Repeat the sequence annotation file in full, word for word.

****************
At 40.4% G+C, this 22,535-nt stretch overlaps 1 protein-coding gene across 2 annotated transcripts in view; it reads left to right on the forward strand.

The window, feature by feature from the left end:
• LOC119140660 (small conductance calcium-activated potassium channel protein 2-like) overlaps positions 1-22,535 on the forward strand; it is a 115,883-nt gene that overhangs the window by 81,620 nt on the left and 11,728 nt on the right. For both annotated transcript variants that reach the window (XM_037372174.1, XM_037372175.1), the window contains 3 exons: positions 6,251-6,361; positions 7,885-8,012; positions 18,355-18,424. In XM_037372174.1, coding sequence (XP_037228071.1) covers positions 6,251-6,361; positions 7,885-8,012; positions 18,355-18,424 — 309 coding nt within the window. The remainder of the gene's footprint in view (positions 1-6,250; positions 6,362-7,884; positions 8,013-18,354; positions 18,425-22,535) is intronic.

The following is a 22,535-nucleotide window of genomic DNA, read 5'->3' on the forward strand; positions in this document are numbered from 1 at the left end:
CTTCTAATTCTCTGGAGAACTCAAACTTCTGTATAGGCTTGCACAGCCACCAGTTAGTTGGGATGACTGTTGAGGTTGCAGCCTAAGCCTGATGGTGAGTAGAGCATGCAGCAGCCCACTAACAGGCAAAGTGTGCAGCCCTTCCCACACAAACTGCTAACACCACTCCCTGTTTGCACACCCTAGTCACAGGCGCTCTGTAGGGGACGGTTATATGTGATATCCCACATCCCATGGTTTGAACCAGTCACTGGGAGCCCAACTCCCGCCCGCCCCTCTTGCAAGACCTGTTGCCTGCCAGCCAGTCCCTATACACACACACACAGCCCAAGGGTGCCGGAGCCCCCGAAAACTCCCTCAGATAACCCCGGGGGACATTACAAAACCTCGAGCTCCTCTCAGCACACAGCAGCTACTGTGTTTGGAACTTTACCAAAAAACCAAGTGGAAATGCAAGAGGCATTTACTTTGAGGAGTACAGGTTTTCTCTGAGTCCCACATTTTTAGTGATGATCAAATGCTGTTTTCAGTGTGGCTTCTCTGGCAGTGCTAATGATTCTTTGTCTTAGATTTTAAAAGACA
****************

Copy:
At 40.4% G+C, this 22,535-nt stretch overlaps 1 protein-coding gene across 2 annotated transcripts in view; it reads left to right on the forward strand.

The window, feature by feature from the left end:
• LOC119140660 (small conductance calcium-activated potassium channel protein 2-like) overlaps positions 1-22,535 on the forward strand; it is a 115,883-nt gene that overhangs the window by 81,620 nt on the left and 11,728 nt on the right. For both annotated transcript variants that reach the window (XM_037372174.1, XM_037372175.1), the window contains 3 exons: positions 6,251-6,361; positions 7,885-8,012; positions 18,355-18,424. In XM_037372174.1, coding sequence (XP_037228071.1) covers positions 6,251-6,361; positions 7,885-8,012; positions 18,355-18,424 — 309 coding nt within the window. The remainder of the gene's footprint in view (positions 1-6,250; positions 6,362-7,884; positions 8,013-18,354; positions 18,425-22,535) is intronic.

The following is a 22,535-nucleotide window of genomic DNA, read 5'->3' on the forward strand; positions in this document are numbered from 1 at the left end:
CTTCTAATTCTCTGGAGAACTCAAACTTCTGTATAGGCTTGCACAGCCACCAGTTAGTTGGGATGACTGTTGAGGTTGCAGCCTAAGCCTGATGGTGAGTAGAGCATGCAGCAGCCCACTAACAGGCAAAGTGTGCAGCCCTTCCCACACAAACTGCTAACACCACTCCCTGTTTGCACACCCTAGTCACAGGCGCTCTGTAGGGGACGGTTATATGTGATATCCCACATCCCATGGTTTGAACCAGTCACTGGGAGCCCAACTCCCGCCCGCCCCTCTTGCAAGACCTGTTGCCTGCCAGCCAGTCCCTATACACACACACACAGCCCAAGGGTGCCGGAGCCCCCGAAAACTCCCTCAGATAACCCCGGGGGACATTACAAAACCTCGAGCTCCTCTCAGCACACAGCAGCTACTGTGTTTGGAACTTTACCAAAAAACCAAGTGGAAATGCAAGAGGCATTTACTTTGAGGAGTACAGGTTTTCTCTGAGTCCCACATTTTTAGTGATGATCAAATGCTGTTTTCAGTGTGGCTTCTCTGGCAGTGCTAATGATTCTTTGTCTTAGATTTTAAAAGACA